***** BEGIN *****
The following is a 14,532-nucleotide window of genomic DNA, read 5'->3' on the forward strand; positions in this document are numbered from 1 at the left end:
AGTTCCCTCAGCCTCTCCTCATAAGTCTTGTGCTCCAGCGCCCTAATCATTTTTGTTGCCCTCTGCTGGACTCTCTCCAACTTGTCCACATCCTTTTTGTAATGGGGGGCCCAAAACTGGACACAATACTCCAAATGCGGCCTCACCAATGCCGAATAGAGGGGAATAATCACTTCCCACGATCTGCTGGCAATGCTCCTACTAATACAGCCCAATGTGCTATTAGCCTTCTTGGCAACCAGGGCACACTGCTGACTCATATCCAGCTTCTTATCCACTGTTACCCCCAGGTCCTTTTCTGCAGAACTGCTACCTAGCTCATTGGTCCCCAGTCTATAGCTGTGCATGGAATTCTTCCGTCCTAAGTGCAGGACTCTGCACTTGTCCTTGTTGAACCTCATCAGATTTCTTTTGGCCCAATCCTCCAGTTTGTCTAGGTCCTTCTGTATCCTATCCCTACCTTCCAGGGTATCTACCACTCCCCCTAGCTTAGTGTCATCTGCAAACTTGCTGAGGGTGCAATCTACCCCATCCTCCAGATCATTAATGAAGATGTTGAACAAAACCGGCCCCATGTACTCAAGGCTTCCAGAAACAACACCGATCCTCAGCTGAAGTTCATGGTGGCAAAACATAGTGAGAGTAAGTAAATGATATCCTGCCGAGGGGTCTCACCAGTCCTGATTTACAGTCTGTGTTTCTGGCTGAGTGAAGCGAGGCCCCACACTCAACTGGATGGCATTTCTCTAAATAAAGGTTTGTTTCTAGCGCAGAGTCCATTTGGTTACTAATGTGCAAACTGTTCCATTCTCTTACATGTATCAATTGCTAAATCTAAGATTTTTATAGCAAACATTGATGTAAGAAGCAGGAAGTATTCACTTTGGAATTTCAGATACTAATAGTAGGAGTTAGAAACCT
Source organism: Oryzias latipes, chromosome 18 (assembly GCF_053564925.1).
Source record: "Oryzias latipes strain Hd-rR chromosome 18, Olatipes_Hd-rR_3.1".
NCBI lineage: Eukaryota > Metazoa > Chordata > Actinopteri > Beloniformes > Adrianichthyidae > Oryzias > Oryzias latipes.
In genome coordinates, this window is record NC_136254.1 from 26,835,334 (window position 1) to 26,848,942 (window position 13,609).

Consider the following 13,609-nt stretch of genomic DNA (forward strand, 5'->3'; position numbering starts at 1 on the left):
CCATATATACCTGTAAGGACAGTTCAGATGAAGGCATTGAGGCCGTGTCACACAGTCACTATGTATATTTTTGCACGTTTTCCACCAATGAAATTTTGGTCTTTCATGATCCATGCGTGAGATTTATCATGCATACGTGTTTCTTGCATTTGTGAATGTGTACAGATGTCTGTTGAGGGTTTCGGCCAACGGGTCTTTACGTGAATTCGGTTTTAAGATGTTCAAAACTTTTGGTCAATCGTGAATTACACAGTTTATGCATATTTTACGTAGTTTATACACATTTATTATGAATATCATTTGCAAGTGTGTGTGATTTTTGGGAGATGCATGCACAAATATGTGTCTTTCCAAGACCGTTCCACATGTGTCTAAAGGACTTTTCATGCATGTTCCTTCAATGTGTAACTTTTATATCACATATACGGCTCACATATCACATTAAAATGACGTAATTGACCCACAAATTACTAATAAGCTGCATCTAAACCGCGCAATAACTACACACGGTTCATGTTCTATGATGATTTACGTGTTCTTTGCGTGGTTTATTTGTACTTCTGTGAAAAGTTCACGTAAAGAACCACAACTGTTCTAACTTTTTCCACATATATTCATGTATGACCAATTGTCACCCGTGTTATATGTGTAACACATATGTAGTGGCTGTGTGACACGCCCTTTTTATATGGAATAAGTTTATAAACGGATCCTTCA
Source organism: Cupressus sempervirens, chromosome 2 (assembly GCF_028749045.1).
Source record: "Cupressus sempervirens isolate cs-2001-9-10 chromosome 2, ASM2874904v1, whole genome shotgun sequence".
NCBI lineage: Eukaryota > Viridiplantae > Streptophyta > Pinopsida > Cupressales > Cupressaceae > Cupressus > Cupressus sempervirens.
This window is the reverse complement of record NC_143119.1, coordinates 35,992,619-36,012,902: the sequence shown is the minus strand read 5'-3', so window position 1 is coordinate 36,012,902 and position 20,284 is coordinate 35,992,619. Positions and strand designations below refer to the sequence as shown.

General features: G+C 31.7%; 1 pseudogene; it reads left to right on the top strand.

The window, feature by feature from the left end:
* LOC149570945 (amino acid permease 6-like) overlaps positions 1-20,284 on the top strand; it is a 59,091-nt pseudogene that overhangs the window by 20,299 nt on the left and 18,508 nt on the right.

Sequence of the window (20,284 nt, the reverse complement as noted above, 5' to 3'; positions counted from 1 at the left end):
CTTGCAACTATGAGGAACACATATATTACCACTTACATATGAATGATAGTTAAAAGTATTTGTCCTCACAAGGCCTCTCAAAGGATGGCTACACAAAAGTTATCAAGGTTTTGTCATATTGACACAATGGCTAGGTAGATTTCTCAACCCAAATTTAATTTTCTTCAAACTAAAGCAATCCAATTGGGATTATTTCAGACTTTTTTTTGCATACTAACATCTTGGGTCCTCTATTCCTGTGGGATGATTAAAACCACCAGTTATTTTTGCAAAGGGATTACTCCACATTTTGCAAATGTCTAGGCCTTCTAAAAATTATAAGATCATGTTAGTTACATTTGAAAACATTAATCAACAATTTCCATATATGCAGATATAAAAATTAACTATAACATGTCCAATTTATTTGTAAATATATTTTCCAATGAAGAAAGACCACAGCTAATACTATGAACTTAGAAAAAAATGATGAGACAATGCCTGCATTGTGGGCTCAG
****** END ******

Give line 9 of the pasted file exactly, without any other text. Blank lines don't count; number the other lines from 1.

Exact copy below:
Source organism: Cupressus sempervirens, chromosome 2 (assembly GCF_028749045.1).